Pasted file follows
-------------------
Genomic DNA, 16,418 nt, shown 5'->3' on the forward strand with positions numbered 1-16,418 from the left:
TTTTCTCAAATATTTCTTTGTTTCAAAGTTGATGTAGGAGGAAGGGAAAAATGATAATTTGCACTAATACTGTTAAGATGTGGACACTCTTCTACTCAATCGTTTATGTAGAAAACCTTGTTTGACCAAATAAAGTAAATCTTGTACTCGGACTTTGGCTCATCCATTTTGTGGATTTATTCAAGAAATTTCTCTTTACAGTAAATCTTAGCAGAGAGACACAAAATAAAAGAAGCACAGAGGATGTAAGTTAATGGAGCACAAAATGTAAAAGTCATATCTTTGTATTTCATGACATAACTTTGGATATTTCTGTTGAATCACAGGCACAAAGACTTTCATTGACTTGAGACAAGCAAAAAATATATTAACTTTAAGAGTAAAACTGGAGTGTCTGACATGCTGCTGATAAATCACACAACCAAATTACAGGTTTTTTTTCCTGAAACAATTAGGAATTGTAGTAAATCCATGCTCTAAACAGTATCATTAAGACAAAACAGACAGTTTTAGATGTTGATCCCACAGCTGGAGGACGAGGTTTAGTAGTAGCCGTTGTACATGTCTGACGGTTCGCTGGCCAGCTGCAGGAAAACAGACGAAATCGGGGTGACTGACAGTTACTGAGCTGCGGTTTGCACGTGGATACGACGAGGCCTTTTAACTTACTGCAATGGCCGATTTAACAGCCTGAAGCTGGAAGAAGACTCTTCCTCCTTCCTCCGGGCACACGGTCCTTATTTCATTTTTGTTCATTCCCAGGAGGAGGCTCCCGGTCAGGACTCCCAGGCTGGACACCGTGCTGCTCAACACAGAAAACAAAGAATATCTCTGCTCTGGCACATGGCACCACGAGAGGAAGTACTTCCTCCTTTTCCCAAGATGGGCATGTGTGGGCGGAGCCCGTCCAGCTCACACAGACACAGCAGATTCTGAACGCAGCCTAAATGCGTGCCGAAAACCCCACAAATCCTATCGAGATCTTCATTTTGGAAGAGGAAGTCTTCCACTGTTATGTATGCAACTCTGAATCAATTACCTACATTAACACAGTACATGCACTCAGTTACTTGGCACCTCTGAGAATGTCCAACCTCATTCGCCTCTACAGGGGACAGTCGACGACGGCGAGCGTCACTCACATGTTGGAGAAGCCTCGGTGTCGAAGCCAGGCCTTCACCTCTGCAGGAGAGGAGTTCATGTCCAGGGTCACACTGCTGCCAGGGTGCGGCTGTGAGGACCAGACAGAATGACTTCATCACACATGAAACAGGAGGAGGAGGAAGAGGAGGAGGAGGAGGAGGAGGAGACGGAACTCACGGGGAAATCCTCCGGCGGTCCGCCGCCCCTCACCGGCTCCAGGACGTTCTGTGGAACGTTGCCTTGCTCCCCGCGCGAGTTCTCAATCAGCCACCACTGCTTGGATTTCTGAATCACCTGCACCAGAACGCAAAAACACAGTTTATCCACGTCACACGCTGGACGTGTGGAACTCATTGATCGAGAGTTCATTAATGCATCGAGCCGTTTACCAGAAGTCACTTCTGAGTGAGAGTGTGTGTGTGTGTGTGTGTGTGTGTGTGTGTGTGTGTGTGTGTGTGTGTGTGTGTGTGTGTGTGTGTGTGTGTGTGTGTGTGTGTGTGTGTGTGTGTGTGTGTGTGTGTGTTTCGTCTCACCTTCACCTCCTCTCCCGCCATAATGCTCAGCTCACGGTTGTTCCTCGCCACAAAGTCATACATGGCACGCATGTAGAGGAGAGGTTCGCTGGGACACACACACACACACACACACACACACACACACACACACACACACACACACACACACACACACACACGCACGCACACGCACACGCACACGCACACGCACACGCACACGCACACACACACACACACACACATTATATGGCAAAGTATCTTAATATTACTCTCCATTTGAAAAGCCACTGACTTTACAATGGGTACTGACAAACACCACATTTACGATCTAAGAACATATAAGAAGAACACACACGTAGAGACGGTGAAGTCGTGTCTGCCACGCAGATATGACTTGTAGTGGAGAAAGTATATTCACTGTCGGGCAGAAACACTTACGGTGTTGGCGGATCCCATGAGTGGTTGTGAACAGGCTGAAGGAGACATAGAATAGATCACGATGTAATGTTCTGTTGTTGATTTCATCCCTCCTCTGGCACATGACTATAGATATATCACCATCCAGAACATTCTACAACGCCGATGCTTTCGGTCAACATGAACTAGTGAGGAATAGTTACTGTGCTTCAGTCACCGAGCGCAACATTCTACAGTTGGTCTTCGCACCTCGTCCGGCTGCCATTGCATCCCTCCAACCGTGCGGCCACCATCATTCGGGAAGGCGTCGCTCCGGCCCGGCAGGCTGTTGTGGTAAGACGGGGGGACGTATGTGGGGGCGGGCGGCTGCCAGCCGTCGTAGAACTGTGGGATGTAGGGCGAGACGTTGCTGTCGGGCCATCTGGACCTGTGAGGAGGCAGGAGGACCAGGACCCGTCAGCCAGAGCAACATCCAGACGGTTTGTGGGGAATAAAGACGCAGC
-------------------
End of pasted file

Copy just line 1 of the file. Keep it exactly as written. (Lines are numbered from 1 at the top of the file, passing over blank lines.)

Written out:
Genomic DNA, 16,418 nt, shown 5'->3' on the forward strand with positions numbered 1-16,418 from the left: